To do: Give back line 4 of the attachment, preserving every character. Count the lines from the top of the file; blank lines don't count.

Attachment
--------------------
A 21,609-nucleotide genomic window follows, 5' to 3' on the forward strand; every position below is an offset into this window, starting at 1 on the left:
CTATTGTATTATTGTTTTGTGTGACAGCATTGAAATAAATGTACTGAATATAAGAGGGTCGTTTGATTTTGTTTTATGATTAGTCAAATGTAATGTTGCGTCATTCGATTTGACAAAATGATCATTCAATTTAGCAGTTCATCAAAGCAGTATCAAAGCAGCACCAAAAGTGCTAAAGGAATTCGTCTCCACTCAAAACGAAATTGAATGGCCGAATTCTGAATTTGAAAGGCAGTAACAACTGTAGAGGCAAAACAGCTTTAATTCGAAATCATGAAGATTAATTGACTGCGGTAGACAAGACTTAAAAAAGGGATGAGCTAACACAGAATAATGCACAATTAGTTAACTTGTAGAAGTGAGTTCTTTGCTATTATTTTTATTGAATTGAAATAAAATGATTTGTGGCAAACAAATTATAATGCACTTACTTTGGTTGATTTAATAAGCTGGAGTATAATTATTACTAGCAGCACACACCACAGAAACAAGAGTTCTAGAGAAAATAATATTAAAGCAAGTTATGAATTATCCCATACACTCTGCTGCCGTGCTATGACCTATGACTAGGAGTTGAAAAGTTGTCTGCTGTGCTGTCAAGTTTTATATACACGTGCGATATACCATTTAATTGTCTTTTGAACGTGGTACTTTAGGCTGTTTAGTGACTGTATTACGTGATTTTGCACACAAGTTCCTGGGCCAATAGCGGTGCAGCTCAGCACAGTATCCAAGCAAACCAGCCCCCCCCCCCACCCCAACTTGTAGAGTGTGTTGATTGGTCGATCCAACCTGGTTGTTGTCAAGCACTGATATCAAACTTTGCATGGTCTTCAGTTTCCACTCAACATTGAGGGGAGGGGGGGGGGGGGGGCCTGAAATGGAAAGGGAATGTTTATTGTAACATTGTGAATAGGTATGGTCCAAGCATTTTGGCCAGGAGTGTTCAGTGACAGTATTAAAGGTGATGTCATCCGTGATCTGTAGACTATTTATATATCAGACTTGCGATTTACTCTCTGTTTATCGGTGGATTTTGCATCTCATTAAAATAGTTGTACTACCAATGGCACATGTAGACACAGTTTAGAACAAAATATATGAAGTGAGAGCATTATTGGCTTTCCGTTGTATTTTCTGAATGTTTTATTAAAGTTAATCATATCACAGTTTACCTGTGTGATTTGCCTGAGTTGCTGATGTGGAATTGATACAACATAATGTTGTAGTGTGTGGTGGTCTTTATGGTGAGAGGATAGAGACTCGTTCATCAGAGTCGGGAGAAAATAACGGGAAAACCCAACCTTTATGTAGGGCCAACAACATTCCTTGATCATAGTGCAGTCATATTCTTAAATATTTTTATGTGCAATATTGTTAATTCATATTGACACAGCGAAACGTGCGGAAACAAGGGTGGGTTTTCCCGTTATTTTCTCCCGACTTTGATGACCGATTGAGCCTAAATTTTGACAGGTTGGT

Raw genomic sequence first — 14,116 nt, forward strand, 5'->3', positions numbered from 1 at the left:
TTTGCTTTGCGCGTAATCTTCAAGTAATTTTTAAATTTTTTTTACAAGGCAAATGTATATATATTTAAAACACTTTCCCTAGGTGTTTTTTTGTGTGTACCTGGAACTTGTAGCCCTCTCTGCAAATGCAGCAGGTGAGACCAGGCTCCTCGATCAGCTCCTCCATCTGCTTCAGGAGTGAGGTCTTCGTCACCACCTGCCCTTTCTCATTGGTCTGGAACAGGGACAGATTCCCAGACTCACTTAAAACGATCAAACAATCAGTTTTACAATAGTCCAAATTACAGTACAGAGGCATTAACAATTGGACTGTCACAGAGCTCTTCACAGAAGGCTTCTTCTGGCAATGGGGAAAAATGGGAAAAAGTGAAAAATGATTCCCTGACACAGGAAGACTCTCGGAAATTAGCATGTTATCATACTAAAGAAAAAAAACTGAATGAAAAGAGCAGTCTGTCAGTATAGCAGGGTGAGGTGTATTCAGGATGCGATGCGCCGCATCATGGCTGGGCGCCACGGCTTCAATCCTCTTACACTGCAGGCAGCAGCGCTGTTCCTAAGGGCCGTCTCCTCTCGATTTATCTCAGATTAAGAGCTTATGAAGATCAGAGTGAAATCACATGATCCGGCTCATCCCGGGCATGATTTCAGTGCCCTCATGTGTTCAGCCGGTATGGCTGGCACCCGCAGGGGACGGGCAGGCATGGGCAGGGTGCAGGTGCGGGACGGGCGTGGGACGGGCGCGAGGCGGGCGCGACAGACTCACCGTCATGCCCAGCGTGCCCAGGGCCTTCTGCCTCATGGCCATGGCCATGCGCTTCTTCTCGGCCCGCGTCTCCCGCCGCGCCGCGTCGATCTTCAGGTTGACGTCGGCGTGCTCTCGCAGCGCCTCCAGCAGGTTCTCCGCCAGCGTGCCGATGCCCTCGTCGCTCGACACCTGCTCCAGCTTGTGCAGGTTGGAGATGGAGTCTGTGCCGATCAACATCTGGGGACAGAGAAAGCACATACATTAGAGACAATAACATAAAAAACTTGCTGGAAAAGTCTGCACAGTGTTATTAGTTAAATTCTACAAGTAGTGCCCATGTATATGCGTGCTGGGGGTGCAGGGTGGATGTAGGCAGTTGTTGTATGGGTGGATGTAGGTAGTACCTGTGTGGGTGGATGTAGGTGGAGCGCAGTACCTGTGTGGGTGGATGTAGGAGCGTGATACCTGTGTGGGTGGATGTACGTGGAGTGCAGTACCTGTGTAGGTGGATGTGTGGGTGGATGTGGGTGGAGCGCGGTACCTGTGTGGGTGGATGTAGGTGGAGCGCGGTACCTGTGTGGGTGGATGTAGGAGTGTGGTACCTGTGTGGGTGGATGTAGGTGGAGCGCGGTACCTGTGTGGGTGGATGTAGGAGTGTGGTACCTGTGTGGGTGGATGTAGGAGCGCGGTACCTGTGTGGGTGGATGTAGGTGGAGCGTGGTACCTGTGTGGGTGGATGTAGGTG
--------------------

TTTGCTTTGCGCGTAATCTTCAAGTAATTTTTAAATTTTTTTTACAAGGCAAATGTATATATATTTAAAACACTTTCCCTAGGTGTTTTTTTGTGTGTACCTGGAACTTGTAGCCCTCTCTGCAAATGCAGCAGGTGAGACCAGGCTCCTCGATCAGCTCCTCCATCTGCTTCAGGAGTGAGGTCTTCGTCACCACCTGCCCTTTCTCATTGGTCTGGAACAGGGACAGATTCCCAGACTCACTTAAAACGATCAAACAATCAGTTTTACAATAGTCCAAATTACAGTACAGAGGCATTAACAATTGGACTGTCACAGAGCTCTTCACAGAAGGCTTCTTCTGGCAATGGGGAAAAATGGGAAAAAGTGAAAAATGATTCCCTGACACAGGAAGACTCTCGGAAATTAGCATGTTATCATACTAAAGAAAAAAAACTGAATGAAAAGAGCAGTCTGTCAGTATAGCAGGGTGAGGTGTATTCAGGATGCGATGCGCCGCATCATGGCTGGGCGCCACGGCTTCAATCCTCTTACACTGCAGGCAGCAGCGCTGTTCCTAAGGGCCGTCTCCTCTCGATTTATCTCAGATTAAGAGCTTATGAAGATCAGAGTGAAATCACATGATCCGGCTCATCCCGGGCATGATTTCAGTGCCCTCATGTGTTCAGCCGGTATGGCTGGCACCCGCAGGGGACGGGCAGGCATGGGCAGGGTGCAGGTGCGGGACGGGCGTGGGACGGGCGCGAGGCGGGCGCGACAGACTCACCGTCATGCCCAGCGTGCCCAGGGCCTTCTGCCTCATGGCCATGGCCATGCGCTTCTTCTCGGCCCGCGTCTCCCGCCGCGCCGCGTCGATCTTCAGGTTGACGTCGGCGTGCTCTCGCAGCGCCTCCAGCAGGTTCTCCGCCAGCGTGCCGATGCCCTCGTCGCTCGACACCTGCTCCAGCTTGTGCAGGTTGGAGATGGAGTCTGTGCCGATCAACATCTGGGGACAGAGAAAGCACATACATTAGAGACAATAACATAAAAAACTTGCTGGAAAAGTCTGCACAGTGTTATTAGTTAAATTCTACAAGTAGTGCCCATGTATATGCGTGCTGGGGGTGCAGGGTGGATGTAGGCAGTTGTTGTATGGGTGGATGTAGGTAGTACCTGTGTGGGTGGATGTAGGTGGAGCGCAGTACCTGTGTGGGTGGATGTAGGAGCGTGATACCTGTGTGGGTGGATGTACGTGGAGTGCAGTACCTGTGTAGGTGGATGTGTGGGTGGATGTGGGTGGAGCGCGGTACCTGTGTGGGTGGATGTAGGTGGAGCGCGGTACCTGTGTGGGTGGATGTAGGAGTGTGGTACCTGTGTGGGTGGATGTAGGTGGAGCGCGGTACCTGTGTGGGTGGATGTAGGAGTGTGGTACCTGTGTGGGTGGATGTAGGAGCGCGGTACCTGTGTGGGTGGATGTAGGTGGAGCGTGGTACCTGTGTGGGTGGATGTAGGTG